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CONTACT: MELVIN O. SHAW
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E-mail: melvin-shaw@uiowa.edu

Release: April 8, 1999

UI Libraries set to cancel 600 serials in $415,000 cost-savings measure

IOWA CITY, Iowa -- The University of Iowa Libraries announced today that it has identified more than 600 titles for cancellation under the Year 2000 Serials Cancellation Project, a $415,000 cost-cutting effort designed to close the gap between the Libraries' acquisitions budget and the continuing rise in cost of serials and materials.

The journal cancellations begin January 2000 and will affect the academic programs and departments in all Colleges except Law; the law library is administered independently. The Libraries had expected to trim $440,000 from its budget, but the process of identifying the titles, coupled with the targeted amount, was not precise, said Ed Shreeves, director of collections and information resources. Shreeves said he is satisfied with the 94 percent cost-reduction.

The Libraries is allowing UI faculty, students and staff five additional weeks to review the selected titles and to make a case against a title's cancellation.

"We want the campus community to look at the list that's available for viewing on our Web site and voice their concerns about a particular title. We can't promise in every case that we won't cancel a title, but if a person's objections were good enough, we'd look for alternatives to canceling, the publication, " Shreeves said.

Joseph Frankel, biological sciences professor who serves as chairman of the biological sciences departmental library committee, said he tried to take the most specialized journals that were among the least used and marked them for cancellation. The $30,000 worth of cancellations, which include 22 titles cut from the biology and 19 from the botany collections, will have a significant effect on the department's 35 actively teaching professors.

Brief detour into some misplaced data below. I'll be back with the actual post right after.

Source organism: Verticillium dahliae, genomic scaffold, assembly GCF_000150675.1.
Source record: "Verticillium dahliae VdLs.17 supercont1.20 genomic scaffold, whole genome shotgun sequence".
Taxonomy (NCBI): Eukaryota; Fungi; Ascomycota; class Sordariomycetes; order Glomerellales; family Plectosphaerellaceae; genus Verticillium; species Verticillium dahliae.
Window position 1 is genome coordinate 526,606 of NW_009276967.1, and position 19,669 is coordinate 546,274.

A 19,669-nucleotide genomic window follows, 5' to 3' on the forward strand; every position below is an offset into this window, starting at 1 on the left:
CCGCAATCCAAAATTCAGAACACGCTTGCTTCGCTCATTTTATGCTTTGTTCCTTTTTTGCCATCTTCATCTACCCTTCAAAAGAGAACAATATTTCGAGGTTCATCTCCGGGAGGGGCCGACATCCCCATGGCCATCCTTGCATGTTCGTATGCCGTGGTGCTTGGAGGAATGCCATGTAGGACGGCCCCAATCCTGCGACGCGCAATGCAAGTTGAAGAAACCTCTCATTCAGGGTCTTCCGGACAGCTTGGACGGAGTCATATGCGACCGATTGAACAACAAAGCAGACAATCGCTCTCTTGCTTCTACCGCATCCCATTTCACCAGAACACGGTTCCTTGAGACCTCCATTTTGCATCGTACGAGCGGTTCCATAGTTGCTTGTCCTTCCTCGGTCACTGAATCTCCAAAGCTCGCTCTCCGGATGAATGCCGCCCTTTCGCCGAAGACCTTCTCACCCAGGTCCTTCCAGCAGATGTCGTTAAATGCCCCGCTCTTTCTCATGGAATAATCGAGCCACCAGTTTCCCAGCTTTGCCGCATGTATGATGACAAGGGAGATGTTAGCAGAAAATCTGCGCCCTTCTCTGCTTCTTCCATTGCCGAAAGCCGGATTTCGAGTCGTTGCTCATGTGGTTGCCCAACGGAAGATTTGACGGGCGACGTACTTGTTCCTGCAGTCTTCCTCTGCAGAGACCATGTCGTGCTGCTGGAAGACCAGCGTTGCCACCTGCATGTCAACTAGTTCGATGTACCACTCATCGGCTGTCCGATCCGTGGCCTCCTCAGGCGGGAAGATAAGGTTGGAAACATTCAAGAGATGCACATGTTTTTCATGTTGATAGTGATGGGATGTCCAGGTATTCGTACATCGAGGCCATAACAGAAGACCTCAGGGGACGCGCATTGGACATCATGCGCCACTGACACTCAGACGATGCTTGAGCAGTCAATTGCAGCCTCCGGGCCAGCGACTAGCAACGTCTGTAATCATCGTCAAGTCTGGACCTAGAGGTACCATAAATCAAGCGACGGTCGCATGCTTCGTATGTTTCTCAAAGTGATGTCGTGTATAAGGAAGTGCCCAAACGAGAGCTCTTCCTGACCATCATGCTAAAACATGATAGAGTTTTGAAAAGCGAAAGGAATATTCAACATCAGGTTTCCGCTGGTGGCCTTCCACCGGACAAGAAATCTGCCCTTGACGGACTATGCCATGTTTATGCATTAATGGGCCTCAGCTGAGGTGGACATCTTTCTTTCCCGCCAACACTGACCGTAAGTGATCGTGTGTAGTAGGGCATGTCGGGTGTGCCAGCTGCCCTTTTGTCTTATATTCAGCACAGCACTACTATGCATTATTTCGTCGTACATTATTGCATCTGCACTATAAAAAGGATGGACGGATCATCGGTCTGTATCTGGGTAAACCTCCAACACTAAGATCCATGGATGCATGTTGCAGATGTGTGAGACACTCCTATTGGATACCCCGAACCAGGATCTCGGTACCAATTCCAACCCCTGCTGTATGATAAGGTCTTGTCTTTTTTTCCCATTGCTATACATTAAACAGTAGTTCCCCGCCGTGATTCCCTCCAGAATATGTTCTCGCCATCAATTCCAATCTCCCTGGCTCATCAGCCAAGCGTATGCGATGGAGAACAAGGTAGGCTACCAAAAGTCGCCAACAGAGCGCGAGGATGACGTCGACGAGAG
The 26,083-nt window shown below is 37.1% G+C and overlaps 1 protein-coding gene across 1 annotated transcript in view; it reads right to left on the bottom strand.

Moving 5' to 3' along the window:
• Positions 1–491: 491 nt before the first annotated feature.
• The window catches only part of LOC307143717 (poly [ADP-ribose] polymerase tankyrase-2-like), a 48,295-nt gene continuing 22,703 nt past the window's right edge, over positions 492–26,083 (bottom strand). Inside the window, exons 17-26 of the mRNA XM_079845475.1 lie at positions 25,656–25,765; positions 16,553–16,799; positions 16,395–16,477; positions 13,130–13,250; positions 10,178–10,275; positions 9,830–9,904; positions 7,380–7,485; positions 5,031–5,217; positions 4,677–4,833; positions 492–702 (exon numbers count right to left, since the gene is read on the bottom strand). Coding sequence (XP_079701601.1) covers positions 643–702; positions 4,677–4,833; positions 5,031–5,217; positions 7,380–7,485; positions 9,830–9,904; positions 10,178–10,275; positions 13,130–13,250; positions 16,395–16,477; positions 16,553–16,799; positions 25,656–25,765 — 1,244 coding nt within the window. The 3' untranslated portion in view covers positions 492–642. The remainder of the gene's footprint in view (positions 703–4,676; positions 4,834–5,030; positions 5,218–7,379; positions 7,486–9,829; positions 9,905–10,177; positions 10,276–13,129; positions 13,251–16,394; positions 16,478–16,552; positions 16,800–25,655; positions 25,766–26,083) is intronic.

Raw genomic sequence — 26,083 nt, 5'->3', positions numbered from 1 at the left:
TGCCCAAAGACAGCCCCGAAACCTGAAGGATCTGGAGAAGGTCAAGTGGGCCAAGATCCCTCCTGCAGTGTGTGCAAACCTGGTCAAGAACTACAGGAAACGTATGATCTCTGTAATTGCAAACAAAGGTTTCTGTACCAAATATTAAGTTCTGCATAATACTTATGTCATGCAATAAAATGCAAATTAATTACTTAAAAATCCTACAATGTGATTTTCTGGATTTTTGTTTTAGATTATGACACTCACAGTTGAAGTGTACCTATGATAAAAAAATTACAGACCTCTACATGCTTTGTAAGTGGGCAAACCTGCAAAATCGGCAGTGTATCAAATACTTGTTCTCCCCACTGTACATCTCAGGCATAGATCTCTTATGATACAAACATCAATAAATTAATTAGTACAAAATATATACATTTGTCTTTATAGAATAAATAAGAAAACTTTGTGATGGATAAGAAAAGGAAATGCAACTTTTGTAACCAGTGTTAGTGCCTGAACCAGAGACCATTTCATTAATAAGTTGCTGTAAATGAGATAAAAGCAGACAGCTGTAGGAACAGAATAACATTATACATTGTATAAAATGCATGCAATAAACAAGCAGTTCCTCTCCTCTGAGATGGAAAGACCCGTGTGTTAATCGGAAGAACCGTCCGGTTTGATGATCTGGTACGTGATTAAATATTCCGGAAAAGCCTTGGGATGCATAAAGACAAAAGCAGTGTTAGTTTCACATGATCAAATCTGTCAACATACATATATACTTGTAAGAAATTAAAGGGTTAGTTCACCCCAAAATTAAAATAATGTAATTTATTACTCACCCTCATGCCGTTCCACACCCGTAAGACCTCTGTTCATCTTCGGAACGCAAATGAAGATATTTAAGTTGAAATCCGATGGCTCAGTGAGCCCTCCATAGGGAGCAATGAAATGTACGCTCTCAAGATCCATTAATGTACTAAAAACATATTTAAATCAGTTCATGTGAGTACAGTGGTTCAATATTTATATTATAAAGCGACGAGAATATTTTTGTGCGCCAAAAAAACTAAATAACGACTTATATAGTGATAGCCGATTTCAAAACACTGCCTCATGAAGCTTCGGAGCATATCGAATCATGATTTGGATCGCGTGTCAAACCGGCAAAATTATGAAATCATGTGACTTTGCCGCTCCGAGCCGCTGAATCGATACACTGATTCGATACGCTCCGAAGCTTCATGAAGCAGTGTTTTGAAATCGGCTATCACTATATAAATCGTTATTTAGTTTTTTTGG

"It makes accessing information contained in those journals difficult, but we can still get them through interlibrary loan. It (cancellations) will cause significant damage now, but if we were forced to do it again, the damage would be intolerable."

"We cannot tolerate another cancellation. (My) department can barely manage to function with this cut. Our mission will be severely impaired if we go through another one. This has to stop," Frankel said.

The impending cancellations mark the fourth such effort to reduce the Libraries' acquisition budget. In 1991, 1994 and 1996 the UI eliminated journals costing over $490,000 at the time of cancellation. Shreeves says the Libraries estimates that had those subscriptions been maintained, their cost today would be nearly $800,000, approximately 13 percent of the total Libraries budget.

The Libraries' acquisitions budget has increased 36 percent between 1994 and 1998, but the costs of scholarly journals, particularly in the medical, scientific and medical fields, have exceeded budget increases. The average cost of a journal purchased by research libraries across all fields has risen nearly 56 percent since 1994, Shreeves says. Additionally, in fields such as biology, costs have risen 60 percent; engineering 66 percent; and technology 69 percent.

"The effect of price increases that outpace budget increases is a severe imbalance in the overall acquisitions effort that threatens support to the full-range of university subjects and programs," Shreeves said.

Shreeves said that librarians, working with faculty from various UI departments, spent six months--dating back to last fall--identifying journals to be cancelled. In a letter to UI faculty, students and staff explaining the impending cancellations, Shreeves said librarians considered various cancellation factors, such as how often UI faculty were cited and published in particular journals, a journal's price history, availability from other sources, and usage by UI faculty, students and staff.

The titles on the cancellation list are viewable on the Web and are arranged alphabetically and by broad subject categories. The list includes title, publisher, price, campus location, its availability at the University of Northern Iowa, Iowa State University and from the Committee on Institutional Cooperation libraries. The site also includes a section of frequently asked questions, additional information about costs, and links to cancellation projects at other institutions.

The list is available at http://www.lib.uiowa.edu/collections/cancel2000.html

For more information about the Year 2000 Cancellation Project, call Ed Shreeves, director of collections and information resources at 335-5871.